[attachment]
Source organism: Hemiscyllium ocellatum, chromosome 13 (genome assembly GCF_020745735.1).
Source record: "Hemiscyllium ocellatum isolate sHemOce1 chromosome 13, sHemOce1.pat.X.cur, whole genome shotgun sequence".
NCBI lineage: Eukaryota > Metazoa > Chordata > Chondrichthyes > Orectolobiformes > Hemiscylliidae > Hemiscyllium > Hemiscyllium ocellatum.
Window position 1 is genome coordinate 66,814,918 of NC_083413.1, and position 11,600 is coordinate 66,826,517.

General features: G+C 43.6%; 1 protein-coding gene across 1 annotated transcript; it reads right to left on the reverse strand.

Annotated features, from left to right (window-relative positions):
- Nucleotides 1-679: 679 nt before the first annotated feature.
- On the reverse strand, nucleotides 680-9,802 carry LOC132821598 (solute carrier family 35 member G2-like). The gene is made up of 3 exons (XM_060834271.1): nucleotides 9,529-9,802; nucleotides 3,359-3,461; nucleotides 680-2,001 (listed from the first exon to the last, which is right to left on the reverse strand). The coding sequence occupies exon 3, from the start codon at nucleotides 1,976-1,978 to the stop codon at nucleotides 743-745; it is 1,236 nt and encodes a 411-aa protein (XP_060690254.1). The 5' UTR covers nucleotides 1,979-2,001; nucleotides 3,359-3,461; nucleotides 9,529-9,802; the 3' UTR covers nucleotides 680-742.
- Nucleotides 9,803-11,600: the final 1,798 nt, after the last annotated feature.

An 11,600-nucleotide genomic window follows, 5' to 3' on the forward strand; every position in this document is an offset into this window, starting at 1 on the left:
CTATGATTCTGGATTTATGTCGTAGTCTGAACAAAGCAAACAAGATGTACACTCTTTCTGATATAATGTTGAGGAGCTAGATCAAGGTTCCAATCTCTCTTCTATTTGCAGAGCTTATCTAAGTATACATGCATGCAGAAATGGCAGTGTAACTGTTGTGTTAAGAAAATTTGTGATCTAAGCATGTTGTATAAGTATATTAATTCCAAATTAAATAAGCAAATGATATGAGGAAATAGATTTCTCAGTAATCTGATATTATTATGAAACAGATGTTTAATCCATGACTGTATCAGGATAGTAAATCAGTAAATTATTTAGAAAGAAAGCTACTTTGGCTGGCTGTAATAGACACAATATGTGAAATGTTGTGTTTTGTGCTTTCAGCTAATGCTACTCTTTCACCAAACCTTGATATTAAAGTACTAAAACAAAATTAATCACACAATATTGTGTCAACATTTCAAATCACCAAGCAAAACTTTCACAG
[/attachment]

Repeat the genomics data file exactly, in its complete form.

Source organism: Hemiscyllium ocellatum, chromosome 13 (genome assembly GCF_020745735.1).
Source record: "Hemiscyllium ocellatum isolate sHemOce1 chromosome 13, sHemOce1.pat.X.cur, whole genome shotgun sequence".
NCBI lineage: Eukaryota > Metazoa > Chordata > Chondrichthyes > Orectolobiformes > Hemiscylliidae > Hemiscyllium > Hemiscyllium ocellatum.
Window position 1 is genome coordinate 66,814,918 of NC_083413.1, and position 11,600 is coordinate 66,826,517.

General features: G+C 43.6%; 1 protein-coding gene across 1 annotated transcript; it reads right to left on the reverse strand.

Annotated features, from left to right (window-relative positions):
- Nucleotides 1-679: 679 nt before the first annotated feature.
- On the reverse strand, nucleotides 680-9,802 carry LOC132821598 (solute carrier family 35 member G2-like). The gene is made up of 3 exons (XM_060834271.1): nucleotides 9,529-9,802; nucleotides 3,359-3,461; nucleotides 680-2,001 (listed from the first exon to the last, which is right to left on the reverse strand). The coding sequence occupies exon 3, from the start codon at nucleotides 1,976-1,978 to the stop codon at nucleotides 743-745; it is 1,236 nt and encodes a 411-aa protein (XP_060690254.1). The 5' UTR covers nucleotides 1,979-2,001; nucleotides 3,359-3,461; nucleotides 9,529-9,802; the 3' UTR covers nucleotides 680-742.
- Nucleotides 9,803-11,600: the final 1,798 nt, after the last annotated feature.

An 11,600-nucleotide genomic window follows, 5' to 3' on the forward strand; every position in this document is an offset into this window, starting at 1 on the left:
CTATGATTCTGGATTTATGTCGTAGTCTGAACAAAGCAAACAAGATGTACACTCTTTCTGATATAATGTTGAGGAGCTAGATCAAGGTTCCAATCTCTCTTCTATTTGCAGAGCTTATCTAAGTATACATGCATGCAGAAATGGCAGTGTAACTGTTGTGTTAAGAAAATTTGTGATCTAAGCATGTTGTATAAGTATATTAATTCCAAATTAAATAAGCAAATGATATGAGGAAATAGATTTCTCAGTAATCTGATATTATTATGAAACAGATGTTTAATCCATGACTGTATCAGGATAGTAAATCAGTAAATTATTTAGAAAGAAAGCTACTTTGGCTGGCTGTAATAGACACAATATGTGAAATGTTGTGTTTTGTGCTTTCAGCTAATGCTACTCTTTCACCAAACCTTGATATTAAAGTACTAAAACAAAATTAATCACACAATATTGTGTCAACATTTCAAATCACCAAGCAAAACTTTCACAG